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SALT LAKE CITY — On July 31 the Upper Provo Fire began in the Uinta Mountains.
The fire was human-caused, though its specific origins remain under investigation. But five days after it was first spotted around midday Friday, the fire is still burning 480 acres of U.S. Forest Service land and is only 36% contained.
The Upper Provo Fire is just one of hundreds that fire officials have had to contend with since the year began. As of Aug. 2, the state of Utah had seen 951 total wildfire starts in 2020 — at least one ignition every day since April 18.
That pace is well ahead of the numbers from 2018 and 2019, and the fires have added yet another challenge to a state trying to juggle response to a global pandemic, economic fallout and a major earthquake. Utah's 2020 fires have so far burned about 186,000 acres and have occasionally even threatened population centers like Eagle Mountain.
Moreover, nearly 75% of Utah's 2020 wildfires have been caused by humans. Fireworks, campfires and target shooting are among the known instigators so far. But with the state facing drought, low humidity, high winds and other weather-related catalysts, it's becoming easier than ever to spark a costly wildfire.
Utahns have endured evacuations, property damage and months of uncertainty as the blazes rage, sometimes engulfing thousands of acres at a time. And for first responders who may battle fires for up to 16 hours a day for weeks at a stretch, the wildfires can mean exhaustion, extreme heat and direct danger.
Upper Provo Fire
Crews began surveilling the Upper Provo Fire from the air on Friday. Kim Osborn of the U.S. Forest Service said six smoke jumpers entered the area to stage resources.
"A smoke jumper is one of our firefighting resources," Osborn explained. "They actually parachute into the fire, so they can sometimes go to more remote places where there's no roads and you can't land a helicopter."
Air tankers and smaller single-engine planes have also been deployed to battle the fire from the air, Osborn said, dropping retardant on the blaze. But officials realized later those planes weren't very effective "because they fly a little higher," she said, and the retardant couldn't get where it needed to in the rugged terrain.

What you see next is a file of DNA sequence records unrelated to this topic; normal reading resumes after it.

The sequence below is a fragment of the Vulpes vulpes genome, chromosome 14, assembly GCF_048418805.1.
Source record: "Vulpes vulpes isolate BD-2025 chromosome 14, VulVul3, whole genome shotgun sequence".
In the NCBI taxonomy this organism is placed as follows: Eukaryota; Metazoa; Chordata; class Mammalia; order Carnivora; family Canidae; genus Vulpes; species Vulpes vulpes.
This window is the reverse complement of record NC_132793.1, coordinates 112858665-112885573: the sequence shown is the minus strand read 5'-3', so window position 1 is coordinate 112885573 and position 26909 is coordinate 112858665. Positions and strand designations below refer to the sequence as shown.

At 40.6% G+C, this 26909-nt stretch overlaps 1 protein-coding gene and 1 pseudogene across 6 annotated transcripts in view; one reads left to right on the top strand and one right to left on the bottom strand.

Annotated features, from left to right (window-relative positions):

"So it's been most effective on this fire," she said, "to use helicopters with bucket drops. They have a long line underneath them with a bucket, and they can go right over the spot they want to, lower the bucket in there and drop the water."
In addition to air resources, engine crews have laid miles of hoses around the blaze and hand crews, generally working in teams of 20, have dug defensive lines around its perimeter. "They use chainsaws, shovels and Pulaskis, or whatever tools they may have," Osborn said, "to build a containment line."
Crews responding to the Upper Provo Fire were diverted twice Tuesday, officials said, when escaped campfires started new blazes nearby.
#UpperProvoWildfire here is a video clip from 8/4/20 where our helicopter and fire crew were diverted to a nearby abandoned campfire. This was #2 abandoned campfire in one day we responded to. Please put your campfire out. pic.twitter.com/ijIudRO0Bg— Utah Fire Info (@UtahWildfire) August 5, 2020
There are nearly 200 individuals currently fighting the Upper Provo Fire. Osborn said they've come from the Forest Service, the Bureau of Land Management, the state of Utah and Wasatch County. "We all work together on a fire," she said. "It doesn't matter whose land it's on; we all work together."
Osborn said she doesn't have an estimate for when the fire may be completely contained but expects crews to be on the job for at least another week.
Cooperation and complexity
Kait Webb, fire communications coordinator with the Utah Division of Forestry, Fire and State Lands, said interagency cooperation is "essential" for most Utah wildfires, as it has been for the Upper Provo Fire.